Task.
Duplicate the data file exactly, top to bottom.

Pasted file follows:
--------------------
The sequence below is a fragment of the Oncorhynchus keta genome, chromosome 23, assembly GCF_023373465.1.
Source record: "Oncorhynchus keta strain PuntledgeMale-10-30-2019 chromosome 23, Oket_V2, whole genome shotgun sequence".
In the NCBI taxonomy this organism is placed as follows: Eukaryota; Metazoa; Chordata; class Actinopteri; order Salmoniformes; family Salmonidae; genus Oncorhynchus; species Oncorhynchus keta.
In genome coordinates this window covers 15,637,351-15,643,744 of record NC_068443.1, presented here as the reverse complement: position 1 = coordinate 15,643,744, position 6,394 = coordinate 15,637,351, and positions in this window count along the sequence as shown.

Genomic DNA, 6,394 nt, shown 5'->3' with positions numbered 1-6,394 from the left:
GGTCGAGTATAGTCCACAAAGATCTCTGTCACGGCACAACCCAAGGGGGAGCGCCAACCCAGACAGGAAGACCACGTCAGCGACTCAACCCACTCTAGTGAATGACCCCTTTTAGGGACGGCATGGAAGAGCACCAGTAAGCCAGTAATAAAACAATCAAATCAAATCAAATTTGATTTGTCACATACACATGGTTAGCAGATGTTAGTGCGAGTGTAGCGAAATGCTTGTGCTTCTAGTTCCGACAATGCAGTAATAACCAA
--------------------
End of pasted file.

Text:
The sequence below is a fragment of the Oncorhynchus keta genome, chromosome 23, assembly GCF_023373465.1.
Source record: "Oncorhynchus keta strain PuntledgeMale-10-30-2019 chromosome 23, Oket_V2, whole genome shotgun sequence".
In the NCBI taxonomy this organism is placed as follows: Eukaryota; Metazoa; Chordata; class Actinopteri; order Salmoniformes; family Salmonidae; genus Oncorhynchus; species Oncorhynchus keta.
In genome coordinates this window covers 15,637,351-15,643,744 of record NC_068443.1, presented here as the reverse complement: position 1 = coordinate 15,643,744, position 6,394 = coordinate 15,637,351, and positions in this window count along the sequence as shown.

Genomic DNA, 6,394 nt, shown 5'->3' with positions numbered 1-6,394 from the left:
GGTCGAGTATAGTCCACAAAGATCTCTGTCACGGCACAACCCAAGGGGGAGCGCCAACCCAGACAGGAAGACCACGTCAGCGACTCAACCCACTCTAGTGAATGACCCCTTTTAGGGACGGCATGGAAGAGCACCAGTAAGCCAGTAATAAAACAATCAAATCAAATCAAATTTGATTTGTCACATACACATGGTTAGCAGATGTTAGTGCGAGTGTAGCGAAATGCTTGTGCTTCTAGTTCCGACAATGCAGTAATAACCAA